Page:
Despite austerity rules, recurrent expenditure continues to surgeFinancial Comptroller General Office warns of action against public offices not following austerity measures.
The government’s recurrent expenses have been rising even after it introduced a set of austerity standards in late November to control unnecessary spending in view of the Covid-19 pandemic.
The government is struggling to generate enough resources, particularly for the health sector, due to the Covid-19 pandemic. Given this situation, the government, in November, had introduced a set of standards on austerity.
But, according to the Office of the Financial Comptroller General, which keeps record of the government’s income and expenditure, the government’s administrative expenditure has gone up by Rs34 billion, as of January 4, compared to the same period during the last fiscal year.
As of January 4, the government has spent Rs317.94 billion from the budget of the current fiscal year—a significant increment compared to the Rs283.83 billion spent during the same period last year, according to the Office Financial Comptroller General.
The total budget allocated for recurrent expenditure in the current fiscal year is lower than that of last year. But expenditure under this heading has grown exponentially this fiscal year.
The budget allocated for this year’s recurrent expenditure is Rs948.94 billion compared to Rs957.10 billion last fiscal year.
Despite introducing the standards, the government has been taking decisions that increase the burden on the state coffers. After the introduction of the standards, President Bidya Devi Bhandari announced snap parliamentary elections on April 30 and May 10 as per the Cabinet decision after dissolving the House of Representatives. The government will have to spend billions of rupees on elections amid difficult financial situations.
For the last provincial and local elections, the government had spent over Rs16 billion through the Election Commission and security agencies.
The government will also have to allocate resources for people recommended for appointments in various constitutional offices if legal challenges against their recommendation do not succeed.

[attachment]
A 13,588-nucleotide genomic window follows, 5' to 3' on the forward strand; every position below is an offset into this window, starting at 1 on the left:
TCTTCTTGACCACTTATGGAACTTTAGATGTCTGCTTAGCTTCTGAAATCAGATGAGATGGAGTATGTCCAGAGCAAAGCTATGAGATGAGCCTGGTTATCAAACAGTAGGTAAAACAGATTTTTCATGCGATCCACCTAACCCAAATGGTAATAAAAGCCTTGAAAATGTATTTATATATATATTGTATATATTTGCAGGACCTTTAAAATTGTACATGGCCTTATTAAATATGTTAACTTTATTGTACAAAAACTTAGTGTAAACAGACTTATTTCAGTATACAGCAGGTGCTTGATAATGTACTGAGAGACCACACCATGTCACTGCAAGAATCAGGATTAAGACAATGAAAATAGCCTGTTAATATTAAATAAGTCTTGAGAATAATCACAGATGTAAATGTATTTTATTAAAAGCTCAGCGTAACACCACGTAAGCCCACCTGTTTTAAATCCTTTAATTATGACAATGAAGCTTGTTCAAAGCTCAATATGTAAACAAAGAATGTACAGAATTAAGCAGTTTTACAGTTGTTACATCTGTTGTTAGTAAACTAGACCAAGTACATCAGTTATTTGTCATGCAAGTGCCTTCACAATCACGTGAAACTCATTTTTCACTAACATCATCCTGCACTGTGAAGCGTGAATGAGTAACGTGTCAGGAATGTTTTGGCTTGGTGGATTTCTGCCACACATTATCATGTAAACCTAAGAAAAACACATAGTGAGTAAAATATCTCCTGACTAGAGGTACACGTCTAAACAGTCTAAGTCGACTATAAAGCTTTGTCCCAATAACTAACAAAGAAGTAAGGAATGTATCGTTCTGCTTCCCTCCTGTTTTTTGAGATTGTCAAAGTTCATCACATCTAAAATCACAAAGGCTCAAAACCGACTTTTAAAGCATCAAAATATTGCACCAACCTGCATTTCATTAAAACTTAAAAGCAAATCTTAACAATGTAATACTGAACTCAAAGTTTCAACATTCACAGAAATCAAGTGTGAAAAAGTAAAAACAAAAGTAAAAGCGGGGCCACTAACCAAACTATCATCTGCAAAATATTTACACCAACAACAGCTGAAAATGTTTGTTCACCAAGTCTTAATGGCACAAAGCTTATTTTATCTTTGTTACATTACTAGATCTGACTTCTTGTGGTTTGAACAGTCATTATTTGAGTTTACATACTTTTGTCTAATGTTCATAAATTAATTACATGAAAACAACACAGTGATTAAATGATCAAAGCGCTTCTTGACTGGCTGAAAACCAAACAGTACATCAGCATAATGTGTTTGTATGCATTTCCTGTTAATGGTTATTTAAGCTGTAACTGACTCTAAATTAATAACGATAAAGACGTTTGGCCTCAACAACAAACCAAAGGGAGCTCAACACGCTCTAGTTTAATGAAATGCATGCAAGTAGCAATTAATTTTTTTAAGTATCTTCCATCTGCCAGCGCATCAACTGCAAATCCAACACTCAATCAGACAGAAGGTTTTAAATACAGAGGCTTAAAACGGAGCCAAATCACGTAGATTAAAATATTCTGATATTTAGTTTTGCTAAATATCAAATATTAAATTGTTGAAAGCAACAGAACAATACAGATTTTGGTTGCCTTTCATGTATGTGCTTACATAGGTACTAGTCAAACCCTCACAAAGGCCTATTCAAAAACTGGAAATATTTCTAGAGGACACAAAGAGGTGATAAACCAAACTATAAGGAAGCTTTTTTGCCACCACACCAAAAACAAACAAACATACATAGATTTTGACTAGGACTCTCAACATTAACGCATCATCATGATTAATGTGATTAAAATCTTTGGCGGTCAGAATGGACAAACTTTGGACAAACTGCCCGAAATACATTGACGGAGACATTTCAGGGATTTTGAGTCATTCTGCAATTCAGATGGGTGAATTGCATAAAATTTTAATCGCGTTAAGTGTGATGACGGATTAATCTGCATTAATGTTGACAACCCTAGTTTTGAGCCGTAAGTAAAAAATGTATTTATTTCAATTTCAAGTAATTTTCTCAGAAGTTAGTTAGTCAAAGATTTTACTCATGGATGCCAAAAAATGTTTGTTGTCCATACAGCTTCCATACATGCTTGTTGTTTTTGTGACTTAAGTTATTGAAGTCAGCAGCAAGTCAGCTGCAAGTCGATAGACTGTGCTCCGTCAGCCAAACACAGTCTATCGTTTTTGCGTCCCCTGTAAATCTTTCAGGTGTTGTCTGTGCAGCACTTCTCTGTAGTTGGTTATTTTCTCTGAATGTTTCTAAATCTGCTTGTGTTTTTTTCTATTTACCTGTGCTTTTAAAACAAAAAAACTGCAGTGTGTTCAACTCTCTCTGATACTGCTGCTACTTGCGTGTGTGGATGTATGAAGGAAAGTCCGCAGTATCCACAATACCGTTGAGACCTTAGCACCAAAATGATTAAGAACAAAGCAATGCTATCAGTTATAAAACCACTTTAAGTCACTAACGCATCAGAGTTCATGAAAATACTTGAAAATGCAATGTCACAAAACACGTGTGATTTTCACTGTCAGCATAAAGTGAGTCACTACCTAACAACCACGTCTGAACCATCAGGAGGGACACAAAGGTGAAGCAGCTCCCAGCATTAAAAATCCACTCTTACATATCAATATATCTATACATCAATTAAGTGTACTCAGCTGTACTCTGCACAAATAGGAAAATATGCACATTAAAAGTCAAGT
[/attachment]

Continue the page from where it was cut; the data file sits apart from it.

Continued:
“We cannot say the government is serious about implementing the austerity standards considering its move to increase recurrent expenditure,” said Bhanu Acharya, former auditor general. “Given that the elections have already been announced, the government will spend its budget on distributive programmes to influence voters.”
As per the standards, no decision should be taken to create new financial liabilities without ensuring the availability of resources. Public officials also need to adopt austerity measures in expenses related to fuel, electricity, and office materials.
Public offices need to upload their publications on their respective websites instead of printing them out on the paper if they are not required to do so by law. Any duplication in programmes among federal, provincial, and local governments should be avoided. Public entities need to organise workshops and interactions virtually and residential workshops should be avoided.
Similarly, the guidelines say that new recruitments in public offices for daily wage work should be kept on hold, except in the case of drivers and office assistants. Public officials who are provided housing facilities in government-owned buildings and those who have their own home, cannot receive funds in the name of housing facility, according to the standards.
An official at the Office of the Financial Comptroller General said that government agencies that fail to adopt austerity measures as directed by the Finance Ministry recently, could be barred from getting extra funds depending on the degree of violation.
By issuing a circular in the name of the district treasury offices, the agencies under the Office of the Financial Comptroller General, on Sunday, the office told them to check if any government office has violated provisions laid out in the austerity standards.
“We have directed the district treasury offices to check if the government agencies have followed the austerity measures or not,” said Gyanendra Poudel, spokesperson for the office. “If any office is found to have violated the provisions of the standards, we can stop releasing their budget.”
In most cases, the office would recommend the concerned offices to rectify work that violates the standards. As per the standards, office bearers and staff responsible for causing losses to the government by violating these standards are subject to compensate for the losses caused.